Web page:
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The Construction of Muslims as “Other” in Mainstream Australia’s Print Media: An Analysis of Discourse

Quayle, Amy and Sonn, Christopher C (2009) The Construction of Muslims as “Other” in Mainstream Australia’s Print Media: An Analysis of Discourse. The Australian Community Psychologist, 21 (1). pp. 8-23. ISSN 1320-7741

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Abstract

The Cronulla riots signalled the existence of a banal everyday form of racism operating in Australia that works to construct Muslims as ‘other’. In this article, racism is explored as ideology, (re)produced through, and reflected in social practices and processes, such as language and communication. Media representations are considered, a site where dominant social narratives manifest and where racism happens. Using Foucauldian discourse analysis, several strategies employed to construct ‘in- groups’ and ‘out groups’, following the riots, were revealed in newspaper discourse, and dominant understandings of Muslims, multiculturalism and racism became apparent. Discourses identified that problematise Muslims, included the construction of the ‘inassimilable, misogynist and criminal other’. Discourses that effectively legitimate deny and justify this othering, thereby maintain Australia and Australians self image as a fair, just and tolerant society, included the construction of ‘the good nation; Howard’s diverse country’. Findings reflect the importance of understanding everyday forms of racism, operating in and through social narratives, which function to construct particular groups in particular ways. This research offers important lessons on the importance of examining taken for granted ‘text and talk’, as a site of racism.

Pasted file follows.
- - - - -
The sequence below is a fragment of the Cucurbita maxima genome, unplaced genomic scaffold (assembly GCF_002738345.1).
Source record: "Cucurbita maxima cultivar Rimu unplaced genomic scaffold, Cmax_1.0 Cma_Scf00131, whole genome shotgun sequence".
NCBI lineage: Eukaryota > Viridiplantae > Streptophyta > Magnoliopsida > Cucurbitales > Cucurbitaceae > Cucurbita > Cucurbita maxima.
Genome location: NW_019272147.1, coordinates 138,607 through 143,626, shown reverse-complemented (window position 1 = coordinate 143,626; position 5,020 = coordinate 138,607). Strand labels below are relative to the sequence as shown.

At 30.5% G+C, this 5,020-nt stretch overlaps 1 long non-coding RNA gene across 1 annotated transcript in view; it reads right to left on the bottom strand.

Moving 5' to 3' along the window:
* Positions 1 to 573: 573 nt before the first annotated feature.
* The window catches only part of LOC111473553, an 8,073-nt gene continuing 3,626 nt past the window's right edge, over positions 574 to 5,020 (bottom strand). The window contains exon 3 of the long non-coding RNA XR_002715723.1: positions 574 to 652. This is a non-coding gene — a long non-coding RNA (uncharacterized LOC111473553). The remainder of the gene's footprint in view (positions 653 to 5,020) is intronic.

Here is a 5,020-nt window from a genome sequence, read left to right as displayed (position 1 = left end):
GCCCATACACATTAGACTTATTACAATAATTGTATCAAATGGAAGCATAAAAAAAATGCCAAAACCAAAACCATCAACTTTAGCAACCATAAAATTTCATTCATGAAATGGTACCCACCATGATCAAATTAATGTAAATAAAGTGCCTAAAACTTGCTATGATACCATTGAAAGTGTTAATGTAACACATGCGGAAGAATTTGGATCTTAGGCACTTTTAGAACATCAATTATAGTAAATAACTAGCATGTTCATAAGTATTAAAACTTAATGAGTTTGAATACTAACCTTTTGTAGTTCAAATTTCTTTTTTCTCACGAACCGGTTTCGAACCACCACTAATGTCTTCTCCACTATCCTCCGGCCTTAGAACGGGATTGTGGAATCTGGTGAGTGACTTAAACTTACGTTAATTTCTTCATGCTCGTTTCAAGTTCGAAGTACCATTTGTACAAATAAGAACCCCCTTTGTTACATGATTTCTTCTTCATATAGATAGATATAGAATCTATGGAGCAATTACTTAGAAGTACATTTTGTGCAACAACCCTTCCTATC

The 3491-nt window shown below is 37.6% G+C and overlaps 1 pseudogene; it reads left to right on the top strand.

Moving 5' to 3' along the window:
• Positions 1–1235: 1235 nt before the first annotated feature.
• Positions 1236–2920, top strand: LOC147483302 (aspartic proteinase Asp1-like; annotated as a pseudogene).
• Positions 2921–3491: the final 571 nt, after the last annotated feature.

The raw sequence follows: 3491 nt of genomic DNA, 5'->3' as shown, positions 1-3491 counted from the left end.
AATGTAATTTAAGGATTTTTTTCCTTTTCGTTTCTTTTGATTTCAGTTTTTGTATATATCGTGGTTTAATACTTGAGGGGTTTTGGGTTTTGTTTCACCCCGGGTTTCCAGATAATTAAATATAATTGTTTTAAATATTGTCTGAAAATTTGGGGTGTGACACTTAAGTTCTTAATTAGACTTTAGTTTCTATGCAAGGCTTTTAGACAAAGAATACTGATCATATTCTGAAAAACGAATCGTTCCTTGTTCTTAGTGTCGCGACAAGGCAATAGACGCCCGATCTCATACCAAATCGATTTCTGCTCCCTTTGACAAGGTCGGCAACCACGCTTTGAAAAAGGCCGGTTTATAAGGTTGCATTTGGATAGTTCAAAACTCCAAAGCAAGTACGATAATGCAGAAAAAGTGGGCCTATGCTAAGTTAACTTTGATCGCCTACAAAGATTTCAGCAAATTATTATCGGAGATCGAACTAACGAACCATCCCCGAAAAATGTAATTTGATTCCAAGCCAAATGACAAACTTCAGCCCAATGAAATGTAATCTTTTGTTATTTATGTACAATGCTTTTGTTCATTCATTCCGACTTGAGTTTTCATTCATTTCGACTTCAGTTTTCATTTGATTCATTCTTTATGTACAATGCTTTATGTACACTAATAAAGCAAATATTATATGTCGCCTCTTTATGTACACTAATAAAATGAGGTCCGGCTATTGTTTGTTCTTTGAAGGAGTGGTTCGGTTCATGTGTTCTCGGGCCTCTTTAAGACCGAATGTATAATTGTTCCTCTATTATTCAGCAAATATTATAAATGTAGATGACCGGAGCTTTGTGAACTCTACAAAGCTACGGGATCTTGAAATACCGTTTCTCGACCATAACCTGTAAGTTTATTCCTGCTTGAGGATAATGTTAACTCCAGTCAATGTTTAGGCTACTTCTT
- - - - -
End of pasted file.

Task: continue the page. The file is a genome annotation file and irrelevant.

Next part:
Item Type: Article
Uncontrolled Keywords: ResPubID18219, racism, Muslims
Subjects: Faculty/School/Research Centre/Department > School of Social Sciences and Psychology
FOR Classification > 1701 Psychology
SEO Classification > 970117 Expanding Knowledge in Psychology and Cognitive Sciences
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Depositing User: VUIR
Date Deposited: 15 May 2012 02:20
Last Modified: 15 May 2012 02:20
URI: http://vuir.vu.edu.au/id/eprint/4541
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